HOWARD BEACH, Queens -- For the first time we are seeing new video of a young woman from Queens, just before she was murdered.
The surveillance video shows Karina Vetrano out for her usual run last month.
Her killer remains on the loose and is a mystery.
Her family and police hope the video will lead to a break in the case.
Hair pulled back, in sneakers, shorts and a workout top, it's the last known image of Vetrano.
Monday, the TV show "Crime Watch Daily" released the video of the 30-year-old, hours before she was killed.
"The video is a small video that captured the victim, in this case, the day she was (sexually assaulted) and murdered," Police Commissioner Bill Bratton said.
The surveillance camera near Spring Creek Park in Howard Beach on August 2 shows Vetrano around 5:46 p.m., briefly running past a parked car.
Her body would be found hours later inside the park. Police Commissioner Bratton says he's hoping the release of the video will shed new light.
"This is something that was done with approval of the family. In furtherance, to keep attention focused on this crime. I think it was provided as part of the continuing effort, along with rewards, to try and find out what happened on that day," Commissioner Bratton said.
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Two weeks ago, police released a sketch of a person they say they "need to talk to" in their search for Vetrano's killer.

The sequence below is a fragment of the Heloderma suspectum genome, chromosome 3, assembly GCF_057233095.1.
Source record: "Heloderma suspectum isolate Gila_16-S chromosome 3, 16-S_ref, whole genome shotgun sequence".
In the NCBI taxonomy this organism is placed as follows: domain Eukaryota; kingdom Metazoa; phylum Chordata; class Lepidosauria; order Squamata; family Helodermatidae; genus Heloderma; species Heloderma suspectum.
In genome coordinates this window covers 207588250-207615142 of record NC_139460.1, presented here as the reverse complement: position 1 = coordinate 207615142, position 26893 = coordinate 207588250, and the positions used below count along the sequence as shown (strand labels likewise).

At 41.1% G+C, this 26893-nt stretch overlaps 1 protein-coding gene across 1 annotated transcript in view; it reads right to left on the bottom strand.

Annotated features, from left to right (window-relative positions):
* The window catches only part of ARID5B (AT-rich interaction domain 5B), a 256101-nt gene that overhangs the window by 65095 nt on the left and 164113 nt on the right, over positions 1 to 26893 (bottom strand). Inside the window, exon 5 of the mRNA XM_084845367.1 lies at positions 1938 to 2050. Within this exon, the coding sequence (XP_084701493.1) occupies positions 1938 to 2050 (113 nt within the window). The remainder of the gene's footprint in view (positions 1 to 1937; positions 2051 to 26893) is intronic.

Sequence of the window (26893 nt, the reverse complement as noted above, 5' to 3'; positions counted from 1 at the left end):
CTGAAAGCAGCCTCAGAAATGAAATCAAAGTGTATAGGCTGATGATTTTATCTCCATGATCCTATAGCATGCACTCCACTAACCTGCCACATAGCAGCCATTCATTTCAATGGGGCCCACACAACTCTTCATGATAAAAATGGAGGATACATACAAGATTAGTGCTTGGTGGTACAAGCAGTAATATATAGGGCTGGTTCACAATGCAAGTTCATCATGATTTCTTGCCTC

They did not identify him as a suspect or person of interest, but say they believe he was there that day and may have information that could help the case.
So far, they've ruled out anyone who was close to Vetrano.
"At the moment, we do believe it was a stranger rape in the sense that they have very extensively looked into her relationships over time, where she worked, her boyfriend's etc., and none of that has come to fruition as a potential actuality as it refers to the murder itself," Commissioner Bratton said.
So far, DNA captured on Vetrano's phone, neck and other body parts have had no hits on any state or national database. Perhaps this video on a nationally syndicated show could help the unsolved murder.
"Nationally, even that degree of attention is welcome on our part. Not knowing who committed this crime, we never know if there is someone in Arkansas who might hear it and come forward with information," Commissioner Bratton said.